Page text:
9 5 Kingdom Classification System
All Living Things Animals Plants Fungi Protista Monera Animals can come in all shapes or forms; from humans to corals to snails to sharks to sea anemones. Don’t have a cell wall and are mostly mobile We recognise plants because they are usually green in colour. This is because they contain chlorophyll to photosynthesise and therefore make their own food. They are autotrophic and have a cell wall. Monera are prokaryotic bacteria, some make us sick, but many more help us. They don’t have a true nucleus. Protists are usually small single celled organisms that can contain qualities of both plants and animals together. Fungi are not plants or animals as many like to think. They are mushrooms, toadstools and molds that grow on bread. They have a cell wall made of chitin.

10 This small model shows only one set of branching on three levels
This small model shows only one set of branching on three levels. Imagine each branch with anything from 2 – 10 more branches. This will give you some idea of how extensive this system is. The next slide give the names of these categories… Level 1 Level 2 Level 3 The organisms within each of the 5 kingdoms are divided up into numerous other categories, again depending on their structural characteristics. In fact each of those next groups then branches again into numerous categories. They are divided four more times to make a total of 7 hierarchical categories. Each organism has a different name for each of the 7 hierarchical categories it is in. That makes for a large number of categories in the final stage!! Let’s have a look…

11 Hierarchical Levels of Classification
A mneumonic to help you remember A human example Kingdom King Animal Largest number in group Least characteristics in common Phylum Philip Vertebrate Class Can’t Mammal Order Order Primate Family Five Hominidae Genus Most characteristics in common Gin Homo Smallest number in group Species Slings sapiens

12 Binomial System of Nomenclature
You may have noticed on the previous slide that the last two names an organism has (the genus and species name) were in italics, and that the species name did not start with a capital letter This is because these last two names are the Latin or Scientific names the organism has. ‘Human’ is the common name and Homo sapien is the scientific name It is called a binomial system as ‘bi’ = ‘two’ and ‘nomial’ = ‘naming’ Carl Linnaeus developed this system of naming when he first developed classification. It has remained in use all this time What are the common names for these organisms on the next slide…?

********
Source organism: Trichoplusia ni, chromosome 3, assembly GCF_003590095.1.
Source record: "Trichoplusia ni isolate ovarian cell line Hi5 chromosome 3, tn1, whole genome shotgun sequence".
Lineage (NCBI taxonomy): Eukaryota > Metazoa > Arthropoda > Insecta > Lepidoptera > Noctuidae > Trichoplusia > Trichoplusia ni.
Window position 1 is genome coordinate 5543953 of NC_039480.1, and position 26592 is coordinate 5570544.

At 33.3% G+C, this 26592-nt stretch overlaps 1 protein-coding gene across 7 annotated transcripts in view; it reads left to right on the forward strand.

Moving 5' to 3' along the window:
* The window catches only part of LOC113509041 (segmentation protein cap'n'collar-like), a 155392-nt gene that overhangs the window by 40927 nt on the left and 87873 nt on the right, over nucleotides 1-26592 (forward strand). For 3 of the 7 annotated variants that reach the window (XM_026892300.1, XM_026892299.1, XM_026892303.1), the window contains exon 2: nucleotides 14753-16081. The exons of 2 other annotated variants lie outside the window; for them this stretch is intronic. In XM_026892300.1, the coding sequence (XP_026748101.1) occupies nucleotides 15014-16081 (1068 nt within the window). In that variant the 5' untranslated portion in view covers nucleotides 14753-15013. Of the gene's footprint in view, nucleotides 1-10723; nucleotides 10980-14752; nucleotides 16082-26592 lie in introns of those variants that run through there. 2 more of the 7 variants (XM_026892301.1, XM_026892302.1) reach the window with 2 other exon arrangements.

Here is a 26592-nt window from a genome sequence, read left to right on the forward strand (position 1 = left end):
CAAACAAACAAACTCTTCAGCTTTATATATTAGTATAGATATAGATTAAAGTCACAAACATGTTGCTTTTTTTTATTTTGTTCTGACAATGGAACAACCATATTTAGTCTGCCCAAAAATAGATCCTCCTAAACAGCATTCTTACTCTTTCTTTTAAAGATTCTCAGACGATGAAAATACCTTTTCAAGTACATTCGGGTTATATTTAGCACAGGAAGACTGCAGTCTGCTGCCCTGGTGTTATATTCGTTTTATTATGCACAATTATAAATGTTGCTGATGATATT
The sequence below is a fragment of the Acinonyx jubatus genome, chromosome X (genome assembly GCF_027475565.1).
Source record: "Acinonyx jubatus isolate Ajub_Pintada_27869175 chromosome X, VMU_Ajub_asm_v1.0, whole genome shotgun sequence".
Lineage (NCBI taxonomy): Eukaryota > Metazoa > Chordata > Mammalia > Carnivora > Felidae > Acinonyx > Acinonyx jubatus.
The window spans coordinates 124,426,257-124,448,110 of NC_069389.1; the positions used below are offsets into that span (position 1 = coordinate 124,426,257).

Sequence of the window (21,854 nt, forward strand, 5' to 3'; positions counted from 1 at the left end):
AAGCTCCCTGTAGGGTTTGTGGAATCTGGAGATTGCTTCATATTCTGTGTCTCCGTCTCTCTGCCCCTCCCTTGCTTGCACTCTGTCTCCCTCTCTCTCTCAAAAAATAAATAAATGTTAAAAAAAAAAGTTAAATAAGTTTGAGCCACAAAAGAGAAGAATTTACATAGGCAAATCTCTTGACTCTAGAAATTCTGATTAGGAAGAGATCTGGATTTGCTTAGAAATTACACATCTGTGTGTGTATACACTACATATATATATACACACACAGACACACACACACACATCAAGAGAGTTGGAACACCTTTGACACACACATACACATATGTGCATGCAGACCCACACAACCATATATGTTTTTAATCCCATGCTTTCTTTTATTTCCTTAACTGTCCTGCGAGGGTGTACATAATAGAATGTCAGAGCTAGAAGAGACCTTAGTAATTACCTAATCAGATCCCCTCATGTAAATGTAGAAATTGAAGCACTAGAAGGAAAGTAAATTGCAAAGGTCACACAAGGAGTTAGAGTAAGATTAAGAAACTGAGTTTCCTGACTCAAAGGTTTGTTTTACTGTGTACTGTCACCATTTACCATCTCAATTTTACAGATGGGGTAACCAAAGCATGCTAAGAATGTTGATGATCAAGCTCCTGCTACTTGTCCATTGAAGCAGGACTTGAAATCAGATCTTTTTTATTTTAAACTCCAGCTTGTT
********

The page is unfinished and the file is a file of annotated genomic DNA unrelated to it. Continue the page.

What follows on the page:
13 Binomial System of Nomenclature
Canis familiaris Viola odorata Macropus giganteus Baccillus thuringiensis Agaricus bisporus

14 Definition of ‘Species’
The species name is the last hierarchical level of classification and the second part of the latin ‘binomial’ name Organisms belong in the same species if they are able to breed AND produce a fertile offspring (an offspring that is not sterile and can also breed) Liger – although born from the mating of a tiger and lion it is sterile

15 Dicotymous Keys When scientists want to identify and unknown specimen, they use a dicotymous key A dicotymous key asks a series of questions about the specimen and allows the user to place the specimen in one of two categories Dicotymous key can be used to place organisms within any of the hierarchical classification categories Here is an examples of a dicotymous key used to place all living things in a kingdom – the first level of classification…

16 Dicotymous Keys All living things Monera Prokaryotic Eukarytoic
Unicellular Multicellular Protista Autotrophic Heterotrophic Plants Non-Motile Motile Fungi Animals

17 Okay, that is the end of part one
Okay, that is the end of part one. If you have time to stick around, the second part of this PowerPoint takes you through some of the phylum in the 5 different kingdoms. This way you can really see how the classification of living things works.